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KG: I don't normally post fan reviews other than my own, as much because my web space is limited! However, I'm making an exception for this exclusive review of a special unannounced show that the band played in Chicago. Wish I could have been there too...!

Christmas in August, and a Visit from Bun E. Claus

The Double Door, Chicago, August 20, 2001  (by Samantha Hamilton)

It was a tough call. The rumor was that Cheap Trick was playing as the Randy Men at Chicago’s Double Door. The speculation went that they were doing a "secret show" to try out new material for their upcoming album. Management was mum. The venue was confused. And I would have to commit a full tank of gas and a full day of traveling just to find out what was up. So… I did.

Arriving about 5:00 in one of those diverse Chicago ‘hoods where residential and commercial interests battle for each block, I located the venue by spotting merch-man John Candas by the back door. Round the corner, I found The Line – then mostly consisting of video and AMCT Tribute CD producer Ron from Milwaukee. It was a nice afternoon to be outdoors, and a growing knot of Chicagoland’s Usual Suspects chatted and speculated as the elevated trains rumbled by.

Doors opened on time, and after a serious security search, the Faithful in front found themselves propelled by the Faithful on their heels through a short hall and into a long, narrow room, dark as some pre-Christian netherworld, with a tiny stage at one end. Furthering the Stygian metaphor was a staircase, abruptly set into the middle of the room, that led down to hotter, redder recesses – a lower bar where those more serious about drinking could catch the show on TV monitors.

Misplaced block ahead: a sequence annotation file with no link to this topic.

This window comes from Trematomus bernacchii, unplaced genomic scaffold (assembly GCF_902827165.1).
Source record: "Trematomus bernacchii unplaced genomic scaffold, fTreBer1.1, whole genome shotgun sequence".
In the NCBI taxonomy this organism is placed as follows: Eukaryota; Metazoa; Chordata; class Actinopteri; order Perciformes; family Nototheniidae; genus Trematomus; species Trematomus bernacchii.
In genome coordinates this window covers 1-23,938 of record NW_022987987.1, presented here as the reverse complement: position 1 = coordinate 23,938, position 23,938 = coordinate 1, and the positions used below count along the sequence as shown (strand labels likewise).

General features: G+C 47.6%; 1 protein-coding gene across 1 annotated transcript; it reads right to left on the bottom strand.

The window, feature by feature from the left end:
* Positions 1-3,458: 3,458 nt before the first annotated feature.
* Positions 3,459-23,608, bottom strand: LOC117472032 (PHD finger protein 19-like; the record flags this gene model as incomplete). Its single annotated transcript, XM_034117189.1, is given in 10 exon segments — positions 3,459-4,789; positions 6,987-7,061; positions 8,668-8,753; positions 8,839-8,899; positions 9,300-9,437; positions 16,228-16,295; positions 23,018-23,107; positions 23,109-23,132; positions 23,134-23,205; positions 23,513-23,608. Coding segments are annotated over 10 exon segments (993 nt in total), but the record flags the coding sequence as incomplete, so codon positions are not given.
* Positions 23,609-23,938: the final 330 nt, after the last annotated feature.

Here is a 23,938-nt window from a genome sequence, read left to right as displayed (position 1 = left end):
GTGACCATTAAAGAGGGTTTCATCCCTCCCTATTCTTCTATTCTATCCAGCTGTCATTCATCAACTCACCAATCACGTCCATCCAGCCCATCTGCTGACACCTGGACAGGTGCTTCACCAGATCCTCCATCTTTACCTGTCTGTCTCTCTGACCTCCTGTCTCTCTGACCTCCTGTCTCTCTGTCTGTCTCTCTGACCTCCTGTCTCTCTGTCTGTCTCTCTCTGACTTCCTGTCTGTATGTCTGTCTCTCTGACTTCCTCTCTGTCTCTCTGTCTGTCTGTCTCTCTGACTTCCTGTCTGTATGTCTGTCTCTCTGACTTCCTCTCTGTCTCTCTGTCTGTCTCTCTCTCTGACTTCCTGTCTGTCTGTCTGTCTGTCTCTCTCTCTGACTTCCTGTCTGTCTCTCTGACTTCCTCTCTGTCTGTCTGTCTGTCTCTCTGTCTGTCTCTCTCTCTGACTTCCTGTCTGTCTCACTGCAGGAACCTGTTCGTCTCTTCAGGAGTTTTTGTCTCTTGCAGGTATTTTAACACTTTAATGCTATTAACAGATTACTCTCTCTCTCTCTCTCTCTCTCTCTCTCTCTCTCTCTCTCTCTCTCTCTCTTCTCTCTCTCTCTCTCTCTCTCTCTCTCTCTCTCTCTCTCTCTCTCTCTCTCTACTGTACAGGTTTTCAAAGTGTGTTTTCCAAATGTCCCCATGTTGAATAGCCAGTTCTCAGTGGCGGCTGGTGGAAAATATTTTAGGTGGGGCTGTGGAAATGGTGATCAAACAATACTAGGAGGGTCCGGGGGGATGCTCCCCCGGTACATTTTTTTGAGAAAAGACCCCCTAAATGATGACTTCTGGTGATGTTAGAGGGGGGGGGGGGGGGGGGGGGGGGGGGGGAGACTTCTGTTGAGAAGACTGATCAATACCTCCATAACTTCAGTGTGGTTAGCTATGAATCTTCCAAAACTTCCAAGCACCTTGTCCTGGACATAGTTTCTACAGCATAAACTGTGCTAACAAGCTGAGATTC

But I didn’t explore that until later. I was close to the low stage, where the only security barrier was the band’s road cases parked in front of the apron. The excitement level was somewhere between "WAY Pumped" and "Giddy;" the only "casual" Cheap Trick fans in the 300-400 strong crowd were local press and friends of invitees. Those of us who had staked our hopes on a rumor felt like kids on Christmas morning: something cool and unusual was about to happen.

And then it did. Drummer Bun E. Carlos, sidelined for most of the late summer and fall due to back surgery, walked on and waved a gloved hand before sitting down at his famous "frog-in-a-blender" green and red kit. The crowd whooped in surprise and welcome before bursting into applause. Then the rest of the band each took a moment to smile and acknowledge the crowd as he picked up his instrument… it was an oddly personal moment, like your local garage band sweeping the crowd hopefully for familiar faces at their first professional gig.

And maybe they felt that way, despite some three decades of conquering crowds of all sizes. The set list was 15 brand-new songs, which most of us had never heard before, some still in various working stages—topped off by two of their hardest-rocking standards. Robin used a music stand to keep track of all the new lyrics, doing double duty on guitar most of the way through.

The Fashion Report:

I don’t do fashion reports, okay? They just looked cool. I’ll make an exception for the nifty little lapel pin sported by Rick, and Your Correspondent will tell you how you can get one later.

Before the set list, an editorial note: There’s been some debate in Fanland about whether these new tunes belong in sets played on the County Fair circuit. Unless you think of Cheap Trick as some mothballed Oldies band – which, obviously, their fans don’t – a working band is supposed to play new material. Historically, the whole point of touring is to sell records. You can’t sell more records if you only play the stuff everyone already knows and owns. As for the new songs, I feel really invested in them – kind of like an auntie who knew them when they were just rugrats. But I also envy those of you who couldn’t make it to one of the new-material shows: you get to look forward to hearing it all for the first time completely arranged, studio mixed and fully realized.